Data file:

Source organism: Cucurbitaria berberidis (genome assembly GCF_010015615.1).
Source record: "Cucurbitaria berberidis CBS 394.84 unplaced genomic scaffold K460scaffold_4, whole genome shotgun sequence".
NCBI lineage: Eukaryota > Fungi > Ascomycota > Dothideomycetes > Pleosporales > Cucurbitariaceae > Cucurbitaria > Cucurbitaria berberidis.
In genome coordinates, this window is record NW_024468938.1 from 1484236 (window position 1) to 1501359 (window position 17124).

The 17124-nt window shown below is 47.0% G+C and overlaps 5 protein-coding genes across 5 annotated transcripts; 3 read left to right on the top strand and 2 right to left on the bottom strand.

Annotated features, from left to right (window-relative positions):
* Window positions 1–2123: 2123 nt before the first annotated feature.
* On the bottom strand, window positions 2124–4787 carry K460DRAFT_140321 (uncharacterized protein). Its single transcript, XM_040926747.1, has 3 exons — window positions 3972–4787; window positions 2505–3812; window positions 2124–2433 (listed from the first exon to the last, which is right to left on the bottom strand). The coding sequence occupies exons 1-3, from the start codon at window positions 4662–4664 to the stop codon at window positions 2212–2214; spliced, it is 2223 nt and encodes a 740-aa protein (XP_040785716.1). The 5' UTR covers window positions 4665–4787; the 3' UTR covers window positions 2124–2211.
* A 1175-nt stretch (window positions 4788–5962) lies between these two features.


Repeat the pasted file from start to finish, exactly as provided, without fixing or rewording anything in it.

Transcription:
Source organism: Cucurbitaria berberidis (genome assembly GCF_010015615.1).
Source record: "Cucurbitaria berberidis CBS 394.84 unplaced genomic scaffold K460scaffold_4, whole genome shotgun sequence".
NCBI lineage: Eukaryota > Fungi > Ascomycota > Dothideomycetes > Pleosporales > Cucurbitariaceae > Cucurbitaria > Cucurbitaria berberidis.
In genome coordinates, this window is record NW_024468938.1 from 1484236 (window position 1) to 1501359 (window position 17124).

The 17124-nt window shown below is 47.0% G+C and overlaps 5 protein-coding genes across 5 annotated transcripts; 3 read left to right on the top strand and 2 right to left on the bottom strand.

Annotated features, from left to right (window-relative positions):
* Window positions 1–2123: 2123 nt before the first annotated feature.
* On the bottom strand, window positions 2124–4787 carry K460DRAFT_140321 (uncharacterized protein). Its single transcript, XM_040926747.1, has 3 exons — window positions 3972–4787; window positions 2505–3812; window positions 2124–2433 (listed from the first exon to the last, which is right to left on the bottom strand). The coding sequence occupies exons 1-3, from the start codon at window positions 4662–4664 to the stop codon at window positions 2212–2214; spliced, it is 2223 nt and encodes a 740-aa protein (XP_040785716.1). The 5' UTR covers window positions 4665–4787; the 3' UTR covers window positions 2124–2211.
* A 1175-nt stretch (window positions 4788–5962) lies between these two features.